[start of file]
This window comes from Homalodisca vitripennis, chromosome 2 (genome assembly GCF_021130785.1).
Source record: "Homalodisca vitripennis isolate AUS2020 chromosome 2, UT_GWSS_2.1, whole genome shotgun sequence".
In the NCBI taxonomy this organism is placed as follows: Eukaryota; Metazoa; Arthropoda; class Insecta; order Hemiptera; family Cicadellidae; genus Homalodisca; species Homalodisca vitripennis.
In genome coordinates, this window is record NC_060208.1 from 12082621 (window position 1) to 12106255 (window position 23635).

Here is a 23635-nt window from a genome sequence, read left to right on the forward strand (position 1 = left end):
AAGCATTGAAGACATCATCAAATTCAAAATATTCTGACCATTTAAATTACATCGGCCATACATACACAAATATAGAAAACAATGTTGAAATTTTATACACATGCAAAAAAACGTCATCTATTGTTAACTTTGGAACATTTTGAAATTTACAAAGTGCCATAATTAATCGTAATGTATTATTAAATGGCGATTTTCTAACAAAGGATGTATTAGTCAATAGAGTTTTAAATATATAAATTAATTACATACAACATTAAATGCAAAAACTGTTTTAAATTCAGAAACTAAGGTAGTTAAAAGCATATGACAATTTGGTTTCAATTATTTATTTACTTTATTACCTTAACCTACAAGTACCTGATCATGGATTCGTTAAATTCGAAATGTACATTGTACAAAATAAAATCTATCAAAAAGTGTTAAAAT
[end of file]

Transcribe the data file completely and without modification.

This window comes from Homalodisca vitripennis, chromosome 2 (genome assembly GCF_021130785.1).
Source record: "Homalodisca vitripennis isolate AUS2020 chromosome 2, UT_GWSS_2.1, whole genome shotgun sequence".
In the NCBI taxonomy this organism is placed as follows: Eukaryota; Metazoa; Arthropoda; class Insecta; order Hemiptera; family Cicadellidae; genus Homalodisca; species Homalodisca vitripennis.
In genome coordinates, this window is record NC_060208.1 from 12082621 (window position 1) to 12106255 (window position 23635).

Here is a 23635-nt window from a genome sequence, read left to right on the forward strand (position 1 = left end):
AAGCATTGAAGACATCATCAAATTCAAAATATTCTGACCATTTAAATTACATCGGCCATACATACACAAATATAGAAAACAATGTTGAAATTTTATACACATGCAAAAAAACGTCATCTATTGTTAACTTTGGAACATTTTGAAATTTACAAAGTGCCATAATTAATCGTAATGTATTATTAAATGGCGATTTTCTAACAAAGGATGTATTAGTCAATAGAGTTTTAAATATATAAATTAATTACATACAACATTAAATGCAAAAACTGTTTTAAATTCAGAAACTAAGGTAGTTAAAAGCATATGACAATTTGGTTTCAATTATTTATTTACTTTATTACCTTAACCTACAAGTACCTGATCATGGATTCGTTAAATTCGAAATGTACATTGTACAAAATAAAATCTATCAAAAAGTGTTAAAAT